Brought to you by Newscorp Australia

Cobram’s giant peach plan adds to Australia’s list of big things

Christine McGinn, Amy Clarke, November 15, 2017 7:05PM Herald Sun

Print Article

The Big Banana is seen in Coffs Harbour. Picture: AAP/Dave Hunt media_cameraThe Big Banana is seen in Coffs Harbour. Picture: AAP/Dave Hunt

just for fun

Reading level: orange

Huge fruits, vegetables, animals and icons started popping up around Australia in the 1960s when statues like the Big Banana in Coffs Harbour were opened to great fanfare.

Now there are more than 200 “Big Things” designed to attract tourists around the country and Victoria is about to get another one.

Cobram, a town on the Murray River, will soon unveil* a giant peach to celebrate the town’s agricultural history.

Undated. James Cornish with canning peaches at his Cobram orchard. Peach. media_cameraLocal James Cornish with peaches at his Cobram orchard.

Cobram Barooga Business and Tourism (CBBT) group are forking out $50,000 for the sculpture, which will be unveiled in February.

CBBT member Cath Noonan hopes the giant peach will bring attention to the Cobram.

“We wanted to promote the town,” Mrs Noonan said.

“We are hoping they stop, take a photo and head into town.”
Here are 10 more famous giant statues and sculptures from around Australia:

The Big Pineapple

Location: Nambour, Queensland

The Big Pineapple, built in 1971, was once one of Australia’s most beloved Big Things.

It was once a necessary pit-stop on the Queensland coastal tourist trail.

In 1983, even Prince Charles and Princess Diana visited it.

But in recent years the number of visitors to the Big Pineapple has fallen dramatically*.

In 2009, the Big Pineapple was added to the Queensland State Heritage Register, giving it some legal protection. This move also imposed an expectation that the owners would maintain the structure for future generations.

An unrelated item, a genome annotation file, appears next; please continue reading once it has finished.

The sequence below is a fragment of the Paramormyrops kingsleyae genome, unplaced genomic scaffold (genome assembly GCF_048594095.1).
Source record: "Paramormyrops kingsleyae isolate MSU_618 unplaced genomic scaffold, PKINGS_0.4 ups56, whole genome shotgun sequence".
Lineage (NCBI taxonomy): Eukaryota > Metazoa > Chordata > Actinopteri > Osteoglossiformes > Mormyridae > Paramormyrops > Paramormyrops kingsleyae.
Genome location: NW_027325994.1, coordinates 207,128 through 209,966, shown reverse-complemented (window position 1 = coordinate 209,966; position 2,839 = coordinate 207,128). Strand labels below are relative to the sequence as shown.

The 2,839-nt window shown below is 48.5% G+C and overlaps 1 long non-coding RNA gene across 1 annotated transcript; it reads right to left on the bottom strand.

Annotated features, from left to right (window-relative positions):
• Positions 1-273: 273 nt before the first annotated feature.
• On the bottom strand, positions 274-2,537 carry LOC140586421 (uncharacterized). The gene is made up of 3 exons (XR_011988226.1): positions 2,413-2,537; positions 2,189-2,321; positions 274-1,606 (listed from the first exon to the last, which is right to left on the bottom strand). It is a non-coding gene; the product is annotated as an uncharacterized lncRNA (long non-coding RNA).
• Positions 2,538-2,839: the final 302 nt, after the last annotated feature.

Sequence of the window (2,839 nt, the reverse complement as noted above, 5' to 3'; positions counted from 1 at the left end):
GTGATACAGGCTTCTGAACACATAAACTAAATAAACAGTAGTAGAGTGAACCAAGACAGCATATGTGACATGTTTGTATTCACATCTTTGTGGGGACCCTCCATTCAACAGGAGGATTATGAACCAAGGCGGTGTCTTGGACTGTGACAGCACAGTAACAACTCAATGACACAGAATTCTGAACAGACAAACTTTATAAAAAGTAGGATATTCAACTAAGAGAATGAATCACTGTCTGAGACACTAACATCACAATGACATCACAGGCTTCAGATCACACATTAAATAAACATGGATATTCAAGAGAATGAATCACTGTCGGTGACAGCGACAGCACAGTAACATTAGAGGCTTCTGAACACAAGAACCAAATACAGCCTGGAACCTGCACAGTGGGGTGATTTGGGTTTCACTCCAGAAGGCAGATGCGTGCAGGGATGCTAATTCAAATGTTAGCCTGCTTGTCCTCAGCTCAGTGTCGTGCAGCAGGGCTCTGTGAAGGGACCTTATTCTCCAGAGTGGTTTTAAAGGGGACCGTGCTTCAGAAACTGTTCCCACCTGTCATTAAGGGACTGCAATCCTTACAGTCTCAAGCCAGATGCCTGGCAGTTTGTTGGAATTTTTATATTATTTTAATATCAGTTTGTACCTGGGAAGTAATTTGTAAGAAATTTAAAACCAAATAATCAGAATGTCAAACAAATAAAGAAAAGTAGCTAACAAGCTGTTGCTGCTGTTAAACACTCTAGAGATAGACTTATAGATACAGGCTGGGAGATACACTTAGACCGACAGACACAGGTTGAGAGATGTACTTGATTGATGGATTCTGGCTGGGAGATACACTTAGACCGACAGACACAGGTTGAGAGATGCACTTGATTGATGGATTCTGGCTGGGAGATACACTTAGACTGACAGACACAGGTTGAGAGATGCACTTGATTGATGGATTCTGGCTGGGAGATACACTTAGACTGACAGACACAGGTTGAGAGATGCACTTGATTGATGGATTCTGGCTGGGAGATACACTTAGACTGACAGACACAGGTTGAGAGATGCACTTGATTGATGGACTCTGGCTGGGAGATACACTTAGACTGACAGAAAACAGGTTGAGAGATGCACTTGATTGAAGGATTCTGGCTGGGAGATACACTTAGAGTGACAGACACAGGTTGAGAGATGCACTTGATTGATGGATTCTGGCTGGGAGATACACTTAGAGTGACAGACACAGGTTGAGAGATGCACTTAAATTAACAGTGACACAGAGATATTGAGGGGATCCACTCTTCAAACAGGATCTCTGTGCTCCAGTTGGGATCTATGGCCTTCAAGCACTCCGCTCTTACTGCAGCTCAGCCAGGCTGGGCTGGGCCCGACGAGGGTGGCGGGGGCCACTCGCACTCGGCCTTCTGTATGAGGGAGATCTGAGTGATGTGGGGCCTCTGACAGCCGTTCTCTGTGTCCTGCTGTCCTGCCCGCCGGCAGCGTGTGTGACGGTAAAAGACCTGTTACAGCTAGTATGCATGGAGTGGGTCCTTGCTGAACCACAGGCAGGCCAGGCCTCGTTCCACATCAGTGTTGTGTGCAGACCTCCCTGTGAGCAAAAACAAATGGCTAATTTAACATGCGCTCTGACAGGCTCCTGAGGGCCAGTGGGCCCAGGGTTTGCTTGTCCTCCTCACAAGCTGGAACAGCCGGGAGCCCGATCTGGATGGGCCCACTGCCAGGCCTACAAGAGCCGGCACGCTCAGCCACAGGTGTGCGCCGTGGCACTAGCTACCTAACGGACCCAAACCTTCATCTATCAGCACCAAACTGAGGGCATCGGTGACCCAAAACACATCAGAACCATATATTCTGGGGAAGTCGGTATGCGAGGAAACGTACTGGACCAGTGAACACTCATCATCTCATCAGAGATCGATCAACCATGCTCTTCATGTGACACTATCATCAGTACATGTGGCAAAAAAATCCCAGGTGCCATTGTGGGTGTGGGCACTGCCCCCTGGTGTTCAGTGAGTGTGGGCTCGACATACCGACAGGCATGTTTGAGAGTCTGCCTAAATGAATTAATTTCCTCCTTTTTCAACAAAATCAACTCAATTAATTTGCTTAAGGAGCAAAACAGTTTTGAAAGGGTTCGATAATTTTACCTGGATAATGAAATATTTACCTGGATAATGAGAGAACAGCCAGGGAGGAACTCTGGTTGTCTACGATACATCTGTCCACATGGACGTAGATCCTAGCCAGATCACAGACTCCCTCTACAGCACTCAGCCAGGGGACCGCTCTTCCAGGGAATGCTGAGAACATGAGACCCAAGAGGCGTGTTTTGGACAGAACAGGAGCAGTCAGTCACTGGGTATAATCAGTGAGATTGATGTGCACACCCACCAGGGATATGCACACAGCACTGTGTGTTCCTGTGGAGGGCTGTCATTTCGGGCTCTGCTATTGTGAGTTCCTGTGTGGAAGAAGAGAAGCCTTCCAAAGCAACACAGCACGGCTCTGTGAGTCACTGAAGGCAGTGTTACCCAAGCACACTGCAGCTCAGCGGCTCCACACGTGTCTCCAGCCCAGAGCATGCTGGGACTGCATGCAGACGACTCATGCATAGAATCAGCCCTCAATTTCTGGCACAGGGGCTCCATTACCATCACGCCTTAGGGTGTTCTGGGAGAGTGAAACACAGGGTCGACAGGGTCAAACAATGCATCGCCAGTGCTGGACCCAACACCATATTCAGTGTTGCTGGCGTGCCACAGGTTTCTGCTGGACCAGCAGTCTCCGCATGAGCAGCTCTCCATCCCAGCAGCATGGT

BCM 16.3.12 Riley, 9 and Neve Taylor, 11 with a miniature Alpaca, goat and sheep at the Animal farm at the Big Pineapple. Pic Megan Slade. Story Peter Hall. media_cameraRiley and Neve with the Big Pineapple. Picture: Megan Slade

The Big Ned Kelly

Location: Glenrowan, Victoria

Glenrowan was the site of the Kelly Gang’s infamous last stand in 1880.

And its big drawcard these days is the huge 6m tall statue of bushranger Ned Kelly, which was erected by local souvenir shop owners at a cost $12,000 in 1992.

While relatives of the victims of the Kelly Gang have called for it to be taken down, the huge Ned and the Ned Kelly Museum remain.

Big Ned Kelly in Glenrowan, Victoria. From the book Big Aussie Icons. One-time use only. media_cameraThe Big Ned Kelly.

The Big Banana

Location: Coffs Harbour, NSW

The 13m long Big Banana was built in 1964 and remains an Australian icon decades later.

It was one of the first Big Things built in Australia.